Edith Howard-Henry delights in the kind of schedule that can either pump you up or poop you out: Formally retired from a career of teaching high school Spanish and French at Western High School, she helps chase after three young grandchildren, teaches part time at the New Community College of Baltimore, works on a host of volunteer committees, serves as an elder at Trinity Presbyterian Church, cooks gourmet fat-free meals and still finds time to grow prize-winning daffodils.
"I'm constantly on the go, I stay active, both mentally and physically," says Ms. Howard-Henry, 64. "I'm up at 7 in the morning and in bed at 1 or 1:30 -- some time after Ted Koppel."
With smarter eating, regular exercising and attention to medical check-ups, people are finding the seventh decade of life a lot more inviting.
Take William Andersen, 67, who spent a week at Orioles Fantasy Camp in February. After a six-week course of stretching and isometric exercises to prepare for the ball-playing, his only complaints were a bit of soreness and fatigue.
"The fact that people get weaker as they get older has mostly to do with inactivity," says Dr. Andersen, who is chief of the division of maternal and child health for Baltimore County. "If you give elderly people exercises, their muscles will get bigger and stronger just like anyone else's."
"Although people fear aging, there's nothing wrong with it. And we can now do a lot to modify the risks of illness," says Dr. John Burton, chief of geriatric medicine at Francis Scott Key Hospital and clinical director of geriatric medicine and gerontology at Johns Hopkins University, School of Medicine.
The biggest threats to the health of people in their 60s, he says, are cardiovascular disease and cancer: illnesses whose likelihoods can decrease with changes in diet and exercise and regular screening.
A recent 9-year study of elderly New Yorkers indicated that cholesterol levels remain an important health consideration for people in their 70s and 80s. The project found a link between certain cholesterol irregularities and the risk of heart attacks in the elderly.
Regular exercise, such as walking or swimming, helps lessen the risk of cardiovascular disease, Dr. Burton says, but emphasizes that exercise is not as important as maintaining a heart healthy diet.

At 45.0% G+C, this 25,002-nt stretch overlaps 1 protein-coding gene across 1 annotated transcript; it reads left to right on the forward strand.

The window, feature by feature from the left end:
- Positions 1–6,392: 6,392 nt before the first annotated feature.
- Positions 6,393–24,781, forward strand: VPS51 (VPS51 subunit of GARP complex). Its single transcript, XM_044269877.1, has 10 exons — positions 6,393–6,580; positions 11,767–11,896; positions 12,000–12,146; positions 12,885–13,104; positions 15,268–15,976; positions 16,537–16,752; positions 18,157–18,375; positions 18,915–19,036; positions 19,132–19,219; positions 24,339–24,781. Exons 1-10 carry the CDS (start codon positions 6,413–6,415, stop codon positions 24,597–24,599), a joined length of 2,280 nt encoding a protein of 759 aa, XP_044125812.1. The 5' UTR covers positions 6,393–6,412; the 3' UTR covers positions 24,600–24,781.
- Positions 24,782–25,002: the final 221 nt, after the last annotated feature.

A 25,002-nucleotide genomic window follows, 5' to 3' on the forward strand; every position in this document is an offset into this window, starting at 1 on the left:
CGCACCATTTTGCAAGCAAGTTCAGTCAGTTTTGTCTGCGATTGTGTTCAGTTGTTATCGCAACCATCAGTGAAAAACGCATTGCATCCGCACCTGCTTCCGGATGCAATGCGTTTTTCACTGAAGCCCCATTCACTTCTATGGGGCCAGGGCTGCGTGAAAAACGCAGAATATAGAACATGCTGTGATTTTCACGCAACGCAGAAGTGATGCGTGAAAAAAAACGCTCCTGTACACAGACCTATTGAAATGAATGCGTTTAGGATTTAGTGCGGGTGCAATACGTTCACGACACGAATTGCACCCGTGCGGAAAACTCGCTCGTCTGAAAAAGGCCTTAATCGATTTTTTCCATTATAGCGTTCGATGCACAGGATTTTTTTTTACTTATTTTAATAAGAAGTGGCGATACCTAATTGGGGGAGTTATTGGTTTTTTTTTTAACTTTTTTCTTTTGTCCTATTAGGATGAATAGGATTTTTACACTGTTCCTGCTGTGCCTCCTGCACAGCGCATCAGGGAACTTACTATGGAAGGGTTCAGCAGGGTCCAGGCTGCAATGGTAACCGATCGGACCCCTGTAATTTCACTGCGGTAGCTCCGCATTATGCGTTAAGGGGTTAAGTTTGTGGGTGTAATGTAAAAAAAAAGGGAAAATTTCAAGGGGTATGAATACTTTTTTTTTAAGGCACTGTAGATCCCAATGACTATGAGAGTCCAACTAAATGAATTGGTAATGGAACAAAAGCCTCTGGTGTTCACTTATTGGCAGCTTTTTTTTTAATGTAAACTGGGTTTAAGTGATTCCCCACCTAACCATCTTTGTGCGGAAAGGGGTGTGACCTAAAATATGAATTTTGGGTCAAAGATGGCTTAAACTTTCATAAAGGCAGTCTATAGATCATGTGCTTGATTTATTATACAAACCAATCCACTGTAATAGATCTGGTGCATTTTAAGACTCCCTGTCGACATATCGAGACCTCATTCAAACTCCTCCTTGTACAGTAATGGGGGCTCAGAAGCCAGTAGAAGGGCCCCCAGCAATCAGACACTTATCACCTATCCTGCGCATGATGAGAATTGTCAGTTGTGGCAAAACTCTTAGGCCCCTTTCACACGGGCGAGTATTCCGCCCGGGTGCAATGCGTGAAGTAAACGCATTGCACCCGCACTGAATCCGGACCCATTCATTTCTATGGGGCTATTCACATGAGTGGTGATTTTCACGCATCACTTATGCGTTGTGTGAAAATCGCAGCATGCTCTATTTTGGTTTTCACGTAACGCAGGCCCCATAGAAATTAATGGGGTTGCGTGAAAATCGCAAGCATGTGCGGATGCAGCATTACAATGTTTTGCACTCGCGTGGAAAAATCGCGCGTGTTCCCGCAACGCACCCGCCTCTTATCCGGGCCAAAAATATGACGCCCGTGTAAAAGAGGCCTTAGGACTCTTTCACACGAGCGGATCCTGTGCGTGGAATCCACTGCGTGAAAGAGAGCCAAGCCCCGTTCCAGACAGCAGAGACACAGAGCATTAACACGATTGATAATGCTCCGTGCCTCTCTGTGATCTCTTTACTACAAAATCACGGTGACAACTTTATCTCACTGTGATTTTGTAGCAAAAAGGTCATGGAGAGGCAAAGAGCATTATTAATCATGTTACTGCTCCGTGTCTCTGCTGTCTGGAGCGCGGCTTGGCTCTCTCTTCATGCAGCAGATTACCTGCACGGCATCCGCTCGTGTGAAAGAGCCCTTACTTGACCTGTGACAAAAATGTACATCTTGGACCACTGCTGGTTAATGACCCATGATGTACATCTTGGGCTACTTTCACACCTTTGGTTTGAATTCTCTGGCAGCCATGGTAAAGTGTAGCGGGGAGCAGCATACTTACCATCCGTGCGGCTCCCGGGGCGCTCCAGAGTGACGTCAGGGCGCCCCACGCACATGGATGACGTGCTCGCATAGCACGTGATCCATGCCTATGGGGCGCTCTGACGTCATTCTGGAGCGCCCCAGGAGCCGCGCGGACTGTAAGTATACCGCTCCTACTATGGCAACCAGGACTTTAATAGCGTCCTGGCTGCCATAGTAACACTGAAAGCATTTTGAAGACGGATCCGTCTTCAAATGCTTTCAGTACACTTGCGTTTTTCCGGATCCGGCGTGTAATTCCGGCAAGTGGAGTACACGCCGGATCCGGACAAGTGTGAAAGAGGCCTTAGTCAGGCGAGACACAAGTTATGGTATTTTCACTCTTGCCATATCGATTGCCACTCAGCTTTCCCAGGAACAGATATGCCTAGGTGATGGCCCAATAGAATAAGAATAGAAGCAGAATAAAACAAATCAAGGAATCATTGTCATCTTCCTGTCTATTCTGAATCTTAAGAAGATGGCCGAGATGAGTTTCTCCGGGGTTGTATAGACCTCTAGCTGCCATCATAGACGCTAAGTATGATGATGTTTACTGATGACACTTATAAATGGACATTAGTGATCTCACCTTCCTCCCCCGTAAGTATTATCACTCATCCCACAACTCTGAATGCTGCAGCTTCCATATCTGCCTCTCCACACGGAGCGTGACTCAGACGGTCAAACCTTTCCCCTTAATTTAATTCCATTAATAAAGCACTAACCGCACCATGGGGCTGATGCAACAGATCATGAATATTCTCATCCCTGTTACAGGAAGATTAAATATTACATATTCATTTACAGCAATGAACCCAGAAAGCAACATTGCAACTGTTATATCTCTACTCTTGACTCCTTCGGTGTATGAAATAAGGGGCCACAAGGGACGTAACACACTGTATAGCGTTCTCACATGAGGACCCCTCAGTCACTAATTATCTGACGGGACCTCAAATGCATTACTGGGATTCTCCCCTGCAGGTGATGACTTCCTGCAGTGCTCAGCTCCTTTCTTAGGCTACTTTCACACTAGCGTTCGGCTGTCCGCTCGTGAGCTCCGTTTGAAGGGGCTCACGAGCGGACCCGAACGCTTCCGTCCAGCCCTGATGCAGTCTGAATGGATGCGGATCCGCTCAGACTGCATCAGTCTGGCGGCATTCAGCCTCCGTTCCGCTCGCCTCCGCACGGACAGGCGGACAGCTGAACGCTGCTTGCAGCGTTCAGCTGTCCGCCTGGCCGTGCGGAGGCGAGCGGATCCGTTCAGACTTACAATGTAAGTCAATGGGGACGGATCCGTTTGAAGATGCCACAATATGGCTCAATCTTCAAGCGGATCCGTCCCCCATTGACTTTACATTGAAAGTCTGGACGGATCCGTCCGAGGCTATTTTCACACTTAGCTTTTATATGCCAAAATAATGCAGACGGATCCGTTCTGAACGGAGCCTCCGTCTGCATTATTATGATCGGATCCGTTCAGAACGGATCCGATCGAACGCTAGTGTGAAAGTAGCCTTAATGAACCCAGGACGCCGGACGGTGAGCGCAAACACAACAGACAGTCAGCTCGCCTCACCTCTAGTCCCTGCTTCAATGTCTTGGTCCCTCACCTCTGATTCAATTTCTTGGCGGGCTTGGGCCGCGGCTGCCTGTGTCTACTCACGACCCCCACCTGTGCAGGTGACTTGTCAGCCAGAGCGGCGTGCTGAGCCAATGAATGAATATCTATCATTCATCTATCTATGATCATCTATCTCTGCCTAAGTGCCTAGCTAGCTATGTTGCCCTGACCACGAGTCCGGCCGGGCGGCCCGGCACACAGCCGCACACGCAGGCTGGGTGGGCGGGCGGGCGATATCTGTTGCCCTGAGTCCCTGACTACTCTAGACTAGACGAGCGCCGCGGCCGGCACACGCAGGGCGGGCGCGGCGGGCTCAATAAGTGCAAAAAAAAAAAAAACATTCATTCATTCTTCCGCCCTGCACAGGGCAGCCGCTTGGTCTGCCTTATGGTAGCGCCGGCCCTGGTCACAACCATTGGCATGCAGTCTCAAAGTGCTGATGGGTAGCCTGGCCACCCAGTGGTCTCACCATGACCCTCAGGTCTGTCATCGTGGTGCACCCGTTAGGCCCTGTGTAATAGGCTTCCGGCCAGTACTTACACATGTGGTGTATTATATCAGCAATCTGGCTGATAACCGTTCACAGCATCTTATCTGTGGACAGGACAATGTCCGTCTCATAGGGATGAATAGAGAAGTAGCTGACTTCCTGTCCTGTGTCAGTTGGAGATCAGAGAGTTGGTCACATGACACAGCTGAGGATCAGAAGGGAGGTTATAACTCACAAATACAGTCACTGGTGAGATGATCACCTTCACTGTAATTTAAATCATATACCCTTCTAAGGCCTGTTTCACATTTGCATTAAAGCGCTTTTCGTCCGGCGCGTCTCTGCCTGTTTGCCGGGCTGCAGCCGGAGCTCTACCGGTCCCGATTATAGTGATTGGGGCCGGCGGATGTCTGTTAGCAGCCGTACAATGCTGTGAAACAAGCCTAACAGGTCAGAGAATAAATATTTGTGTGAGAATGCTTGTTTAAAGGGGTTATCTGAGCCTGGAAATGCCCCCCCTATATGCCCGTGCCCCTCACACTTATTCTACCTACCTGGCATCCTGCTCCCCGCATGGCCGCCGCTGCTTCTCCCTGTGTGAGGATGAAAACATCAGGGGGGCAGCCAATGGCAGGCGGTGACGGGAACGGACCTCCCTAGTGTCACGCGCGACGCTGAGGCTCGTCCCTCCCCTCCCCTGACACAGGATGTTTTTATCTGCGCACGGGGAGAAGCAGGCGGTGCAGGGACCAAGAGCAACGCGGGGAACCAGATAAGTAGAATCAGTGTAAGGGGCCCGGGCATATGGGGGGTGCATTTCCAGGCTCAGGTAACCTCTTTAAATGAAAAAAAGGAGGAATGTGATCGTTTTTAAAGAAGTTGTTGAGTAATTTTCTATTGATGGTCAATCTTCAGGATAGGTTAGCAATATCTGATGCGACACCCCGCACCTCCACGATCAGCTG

And he underscores the fact that smokers will benefit from quitting at any age.
Because the risk of breast cancer increases with each decade, he recommends women receive a yearly breast exam as well as mammogram.
He also advises people schedule a test to screen for colon cancer at some point during their 60s.
Most doctors also recommend that men over 40 have an annual rectal examination to check for the possibility of prostate disease that could include cancer.
It is also a decade when people should become keenly aware of their medications, both prescription and over the counter, because of the body's changing physiology. Older people metabolize drugs more slowly and excrete them differently because their bodies have more fat and less fluid, Dr. Burton says.
Other health issues?
He advises everyone in their 60s to take time to learn about the health care system and to understand their medical coverage and its limitations, such as long-term care. They should think about their future housing needs. They should make decisions about advance directives, such as a durable power of attorney for health care that gives a proxy the right to speak on behalf of a patient if he or she can no longer communicate.
He also says people should stop worrying they will lose their grip on life simply because they are aging.
"We used to think as you got older that your heart failed, simply because people couldn't separate heart disease from aging. It used to be thatwhen you got old you got dementia. Well, no."
He says there is a gradual, a steady, loss of homeostatic reserve -- the ability to resist external stresses -- that decreases between age 30 and the end of your life. Measurable examples include a person's maximum breathing capacity, the time it takes transmissions to travel down a nerve and the rate with which cells can repair damage.
"But there's still a great deal that elderly can do. There's still so much homeostatic reserve, for instance, that you can start a sport."
Dr. Burton recalls a relative in his 60s who decided not to try scuba diving because his doctor told him he was too old.
"Of course you can start scuba in your 60s. You may do it more slowly, it may take you longer to recover from it, but you can do it. . . . It's never too late. Retiring at 65 is an entirely superimposed sociological phenomenon."There's no physical reason for it."